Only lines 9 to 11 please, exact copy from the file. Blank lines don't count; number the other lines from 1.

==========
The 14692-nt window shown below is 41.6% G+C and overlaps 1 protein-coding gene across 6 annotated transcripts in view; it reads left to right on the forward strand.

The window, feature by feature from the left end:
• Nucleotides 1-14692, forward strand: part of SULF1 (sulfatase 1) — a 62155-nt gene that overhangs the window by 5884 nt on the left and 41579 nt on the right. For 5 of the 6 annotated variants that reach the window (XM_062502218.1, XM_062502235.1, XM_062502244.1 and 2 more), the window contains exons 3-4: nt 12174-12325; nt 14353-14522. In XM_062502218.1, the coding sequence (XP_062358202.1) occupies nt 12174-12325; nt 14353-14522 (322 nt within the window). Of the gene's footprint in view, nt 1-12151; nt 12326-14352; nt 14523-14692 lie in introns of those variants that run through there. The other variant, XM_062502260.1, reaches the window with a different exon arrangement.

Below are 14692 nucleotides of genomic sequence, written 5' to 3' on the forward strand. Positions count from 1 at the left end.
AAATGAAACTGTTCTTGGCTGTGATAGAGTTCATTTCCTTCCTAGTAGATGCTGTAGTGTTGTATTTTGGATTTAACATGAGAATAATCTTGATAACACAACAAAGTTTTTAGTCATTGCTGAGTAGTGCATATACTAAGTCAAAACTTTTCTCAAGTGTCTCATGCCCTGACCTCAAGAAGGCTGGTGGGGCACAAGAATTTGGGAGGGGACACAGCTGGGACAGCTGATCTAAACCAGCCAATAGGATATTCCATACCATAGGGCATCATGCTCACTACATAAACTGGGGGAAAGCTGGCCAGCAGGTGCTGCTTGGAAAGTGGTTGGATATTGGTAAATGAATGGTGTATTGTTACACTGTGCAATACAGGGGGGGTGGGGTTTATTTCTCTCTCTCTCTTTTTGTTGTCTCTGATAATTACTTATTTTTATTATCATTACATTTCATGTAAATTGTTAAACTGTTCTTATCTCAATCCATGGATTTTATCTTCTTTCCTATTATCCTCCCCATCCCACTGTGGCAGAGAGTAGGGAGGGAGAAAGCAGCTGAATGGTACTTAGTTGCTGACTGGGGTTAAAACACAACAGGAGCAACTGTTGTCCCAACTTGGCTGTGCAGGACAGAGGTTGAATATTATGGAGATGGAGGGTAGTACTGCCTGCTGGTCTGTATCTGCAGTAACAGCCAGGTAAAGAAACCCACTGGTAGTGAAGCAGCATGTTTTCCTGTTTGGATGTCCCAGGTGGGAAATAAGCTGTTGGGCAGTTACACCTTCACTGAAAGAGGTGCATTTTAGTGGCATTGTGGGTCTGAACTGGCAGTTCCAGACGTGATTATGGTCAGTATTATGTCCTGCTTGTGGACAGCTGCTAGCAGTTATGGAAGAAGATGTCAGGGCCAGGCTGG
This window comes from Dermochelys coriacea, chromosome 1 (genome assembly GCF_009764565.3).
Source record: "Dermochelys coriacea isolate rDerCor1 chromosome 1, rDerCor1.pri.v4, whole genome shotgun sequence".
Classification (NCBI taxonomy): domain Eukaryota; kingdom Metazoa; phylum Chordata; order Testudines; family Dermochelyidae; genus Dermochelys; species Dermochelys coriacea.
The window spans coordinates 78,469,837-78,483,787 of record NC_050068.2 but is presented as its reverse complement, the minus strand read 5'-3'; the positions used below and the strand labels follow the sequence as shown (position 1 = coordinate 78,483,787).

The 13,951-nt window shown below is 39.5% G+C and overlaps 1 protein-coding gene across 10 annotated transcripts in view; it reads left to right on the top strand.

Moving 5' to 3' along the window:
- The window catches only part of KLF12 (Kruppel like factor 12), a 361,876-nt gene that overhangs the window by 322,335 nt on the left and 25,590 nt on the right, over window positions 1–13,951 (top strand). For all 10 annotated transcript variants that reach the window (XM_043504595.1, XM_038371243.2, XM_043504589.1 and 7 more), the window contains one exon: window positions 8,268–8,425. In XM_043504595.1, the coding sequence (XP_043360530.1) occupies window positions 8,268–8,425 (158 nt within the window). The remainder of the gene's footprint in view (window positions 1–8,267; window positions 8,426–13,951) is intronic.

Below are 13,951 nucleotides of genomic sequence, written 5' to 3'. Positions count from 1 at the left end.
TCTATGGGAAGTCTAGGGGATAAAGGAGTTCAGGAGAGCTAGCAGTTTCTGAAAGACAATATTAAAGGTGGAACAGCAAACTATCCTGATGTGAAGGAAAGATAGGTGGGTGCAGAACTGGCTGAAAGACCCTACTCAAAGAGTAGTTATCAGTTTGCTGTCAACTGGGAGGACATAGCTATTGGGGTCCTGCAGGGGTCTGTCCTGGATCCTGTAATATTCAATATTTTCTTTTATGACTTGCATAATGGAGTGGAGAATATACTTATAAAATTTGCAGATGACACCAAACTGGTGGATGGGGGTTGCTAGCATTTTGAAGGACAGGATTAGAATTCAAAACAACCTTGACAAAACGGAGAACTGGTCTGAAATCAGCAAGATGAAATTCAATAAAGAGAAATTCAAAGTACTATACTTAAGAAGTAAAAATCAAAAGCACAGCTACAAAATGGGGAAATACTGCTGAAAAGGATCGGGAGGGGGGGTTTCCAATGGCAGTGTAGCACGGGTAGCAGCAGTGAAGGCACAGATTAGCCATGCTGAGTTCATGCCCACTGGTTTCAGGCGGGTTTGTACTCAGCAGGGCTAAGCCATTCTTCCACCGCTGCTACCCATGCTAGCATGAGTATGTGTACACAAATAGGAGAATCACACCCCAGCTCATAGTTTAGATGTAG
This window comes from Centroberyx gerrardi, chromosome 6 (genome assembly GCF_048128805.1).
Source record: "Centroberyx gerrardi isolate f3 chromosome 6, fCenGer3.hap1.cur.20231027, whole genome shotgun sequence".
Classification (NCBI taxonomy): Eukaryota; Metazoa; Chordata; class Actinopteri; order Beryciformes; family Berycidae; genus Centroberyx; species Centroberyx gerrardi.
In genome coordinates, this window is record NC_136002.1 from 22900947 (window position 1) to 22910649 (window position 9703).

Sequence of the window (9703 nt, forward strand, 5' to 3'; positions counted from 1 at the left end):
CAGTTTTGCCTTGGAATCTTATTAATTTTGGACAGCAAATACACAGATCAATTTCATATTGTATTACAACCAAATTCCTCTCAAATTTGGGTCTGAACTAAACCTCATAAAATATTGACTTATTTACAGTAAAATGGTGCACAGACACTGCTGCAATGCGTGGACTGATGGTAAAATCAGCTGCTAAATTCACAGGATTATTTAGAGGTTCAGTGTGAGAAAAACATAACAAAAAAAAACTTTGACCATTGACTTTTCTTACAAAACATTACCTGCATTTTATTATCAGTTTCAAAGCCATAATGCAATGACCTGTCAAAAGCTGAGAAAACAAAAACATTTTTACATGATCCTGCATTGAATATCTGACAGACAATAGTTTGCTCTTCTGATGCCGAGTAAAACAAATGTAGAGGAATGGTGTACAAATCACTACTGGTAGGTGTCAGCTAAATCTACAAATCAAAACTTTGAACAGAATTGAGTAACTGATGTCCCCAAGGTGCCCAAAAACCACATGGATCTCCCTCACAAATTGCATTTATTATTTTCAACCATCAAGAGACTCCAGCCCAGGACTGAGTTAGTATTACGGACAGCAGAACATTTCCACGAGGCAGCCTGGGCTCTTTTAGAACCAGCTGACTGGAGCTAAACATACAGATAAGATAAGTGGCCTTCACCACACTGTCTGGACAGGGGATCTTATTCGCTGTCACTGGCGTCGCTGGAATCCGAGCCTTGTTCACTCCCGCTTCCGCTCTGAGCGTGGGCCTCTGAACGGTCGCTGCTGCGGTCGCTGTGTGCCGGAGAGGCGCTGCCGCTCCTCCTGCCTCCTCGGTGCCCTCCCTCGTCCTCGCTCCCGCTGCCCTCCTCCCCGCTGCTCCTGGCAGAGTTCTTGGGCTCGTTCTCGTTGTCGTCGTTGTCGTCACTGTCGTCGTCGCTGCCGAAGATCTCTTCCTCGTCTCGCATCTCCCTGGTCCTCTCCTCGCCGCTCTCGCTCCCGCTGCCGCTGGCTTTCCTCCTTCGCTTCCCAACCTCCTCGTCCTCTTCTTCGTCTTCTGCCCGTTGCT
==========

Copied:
The window spans coordinates 78,469,837-78,483,787 of record NC_050068.2 but is presented as its reverse complement, the minus strand read 5'-3'; the positions used below and the strand labels follow the sequence as shown (position 1 = coordinate 78,483,787).

The 13,951-nt window shown below is 39.5% G+C and overlaps 1 protein-coding gene across 10 annotated transcripts in view; it reads left to right on the top strand.

Moving 5' to 3' along the window: